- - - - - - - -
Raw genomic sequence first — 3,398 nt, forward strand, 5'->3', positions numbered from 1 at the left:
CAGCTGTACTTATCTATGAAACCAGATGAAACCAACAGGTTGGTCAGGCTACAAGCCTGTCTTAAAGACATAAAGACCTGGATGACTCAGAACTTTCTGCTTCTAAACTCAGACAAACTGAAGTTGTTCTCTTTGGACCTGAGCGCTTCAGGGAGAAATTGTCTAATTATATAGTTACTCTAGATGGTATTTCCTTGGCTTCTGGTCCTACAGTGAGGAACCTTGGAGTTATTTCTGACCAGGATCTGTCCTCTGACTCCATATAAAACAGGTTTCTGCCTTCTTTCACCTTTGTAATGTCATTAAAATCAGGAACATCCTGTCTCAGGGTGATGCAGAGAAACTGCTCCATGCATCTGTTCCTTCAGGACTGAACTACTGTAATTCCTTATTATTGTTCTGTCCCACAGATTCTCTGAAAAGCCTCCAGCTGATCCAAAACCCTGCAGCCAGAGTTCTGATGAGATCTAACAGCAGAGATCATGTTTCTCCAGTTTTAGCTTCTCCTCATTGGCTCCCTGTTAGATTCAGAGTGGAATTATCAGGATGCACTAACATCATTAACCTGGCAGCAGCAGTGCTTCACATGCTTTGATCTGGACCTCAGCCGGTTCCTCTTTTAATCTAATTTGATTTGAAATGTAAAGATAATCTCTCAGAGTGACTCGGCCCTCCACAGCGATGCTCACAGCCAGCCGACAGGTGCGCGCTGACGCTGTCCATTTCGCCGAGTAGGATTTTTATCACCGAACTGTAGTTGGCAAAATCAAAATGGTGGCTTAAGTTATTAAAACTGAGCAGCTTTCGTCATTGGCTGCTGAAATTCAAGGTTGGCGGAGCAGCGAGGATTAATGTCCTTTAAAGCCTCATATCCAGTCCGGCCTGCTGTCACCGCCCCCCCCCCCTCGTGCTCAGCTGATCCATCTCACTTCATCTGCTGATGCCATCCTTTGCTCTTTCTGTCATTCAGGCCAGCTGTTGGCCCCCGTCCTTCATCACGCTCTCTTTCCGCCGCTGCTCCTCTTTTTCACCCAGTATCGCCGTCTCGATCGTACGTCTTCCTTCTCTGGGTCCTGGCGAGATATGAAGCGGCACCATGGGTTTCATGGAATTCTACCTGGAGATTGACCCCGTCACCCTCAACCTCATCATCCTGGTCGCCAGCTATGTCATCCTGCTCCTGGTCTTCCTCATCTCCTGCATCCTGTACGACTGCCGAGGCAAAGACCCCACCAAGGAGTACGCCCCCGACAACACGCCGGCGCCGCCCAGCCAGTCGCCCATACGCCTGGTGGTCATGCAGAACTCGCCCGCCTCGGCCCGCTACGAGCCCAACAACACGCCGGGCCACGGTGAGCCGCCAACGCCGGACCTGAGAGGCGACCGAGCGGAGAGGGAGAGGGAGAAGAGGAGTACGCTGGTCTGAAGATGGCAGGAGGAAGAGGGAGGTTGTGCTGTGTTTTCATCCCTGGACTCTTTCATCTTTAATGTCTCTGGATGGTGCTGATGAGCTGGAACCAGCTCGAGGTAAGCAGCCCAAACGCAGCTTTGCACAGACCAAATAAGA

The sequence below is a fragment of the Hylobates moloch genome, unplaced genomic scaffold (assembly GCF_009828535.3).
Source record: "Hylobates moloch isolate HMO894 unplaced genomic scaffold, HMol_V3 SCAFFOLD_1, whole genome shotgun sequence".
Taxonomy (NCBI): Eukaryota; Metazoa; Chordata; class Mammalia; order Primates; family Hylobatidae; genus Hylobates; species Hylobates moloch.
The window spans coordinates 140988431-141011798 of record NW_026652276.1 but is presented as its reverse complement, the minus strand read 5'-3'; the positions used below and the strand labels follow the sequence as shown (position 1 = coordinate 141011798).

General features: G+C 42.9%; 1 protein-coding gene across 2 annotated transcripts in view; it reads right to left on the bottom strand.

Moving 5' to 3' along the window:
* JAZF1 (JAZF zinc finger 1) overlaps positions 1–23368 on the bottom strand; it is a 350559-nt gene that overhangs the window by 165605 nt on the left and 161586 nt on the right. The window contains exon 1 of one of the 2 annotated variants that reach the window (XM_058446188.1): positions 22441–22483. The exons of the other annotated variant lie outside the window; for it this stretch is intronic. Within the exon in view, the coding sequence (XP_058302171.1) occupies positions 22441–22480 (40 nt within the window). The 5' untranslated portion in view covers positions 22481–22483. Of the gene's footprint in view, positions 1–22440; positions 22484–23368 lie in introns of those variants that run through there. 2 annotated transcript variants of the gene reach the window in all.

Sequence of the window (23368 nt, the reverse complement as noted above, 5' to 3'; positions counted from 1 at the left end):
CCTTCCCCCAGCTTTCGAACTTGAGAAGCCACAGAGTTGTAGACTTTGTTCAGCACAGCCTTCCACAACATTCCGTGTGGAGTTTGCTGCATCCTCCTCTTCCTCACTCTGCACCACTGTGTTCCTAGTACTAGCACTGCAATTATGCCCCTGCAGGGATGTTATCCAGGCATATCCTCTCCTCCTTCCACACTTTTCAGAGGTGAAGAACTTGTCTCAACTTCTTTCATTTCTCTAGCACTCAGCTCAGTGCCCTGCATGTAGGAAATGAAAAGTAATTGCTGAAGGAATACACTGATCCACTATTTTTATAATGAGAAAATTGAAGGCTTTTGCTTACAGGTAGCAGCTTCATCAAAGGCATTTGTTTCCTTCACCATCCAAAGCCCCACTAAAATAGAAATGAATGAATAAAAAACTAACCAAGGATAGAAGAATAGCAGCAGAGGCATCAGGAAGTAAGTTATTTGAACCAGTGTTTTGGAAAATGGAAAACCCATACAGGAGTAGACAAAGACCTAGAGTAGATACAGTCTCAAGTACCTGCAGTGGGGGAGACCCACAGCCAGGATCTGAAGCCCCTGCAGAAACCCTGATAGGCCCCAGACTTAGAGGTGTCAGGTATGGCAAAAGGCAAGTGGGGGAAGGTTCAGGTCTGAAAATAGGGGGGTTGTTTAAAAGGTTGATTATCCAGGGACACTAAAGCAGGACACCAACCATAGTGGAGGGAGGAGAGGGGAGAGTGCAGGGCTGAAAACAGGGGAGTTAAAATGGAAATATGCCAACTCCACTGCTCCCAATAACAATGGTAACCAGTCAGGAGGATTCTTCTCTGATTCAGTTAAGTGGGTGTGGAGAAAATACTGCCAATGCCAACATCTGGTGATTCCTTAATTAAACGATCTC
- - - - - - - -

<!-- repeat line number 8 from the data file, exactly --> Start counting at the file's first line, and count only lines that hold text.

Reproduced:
Moving 5' to 3' along the window: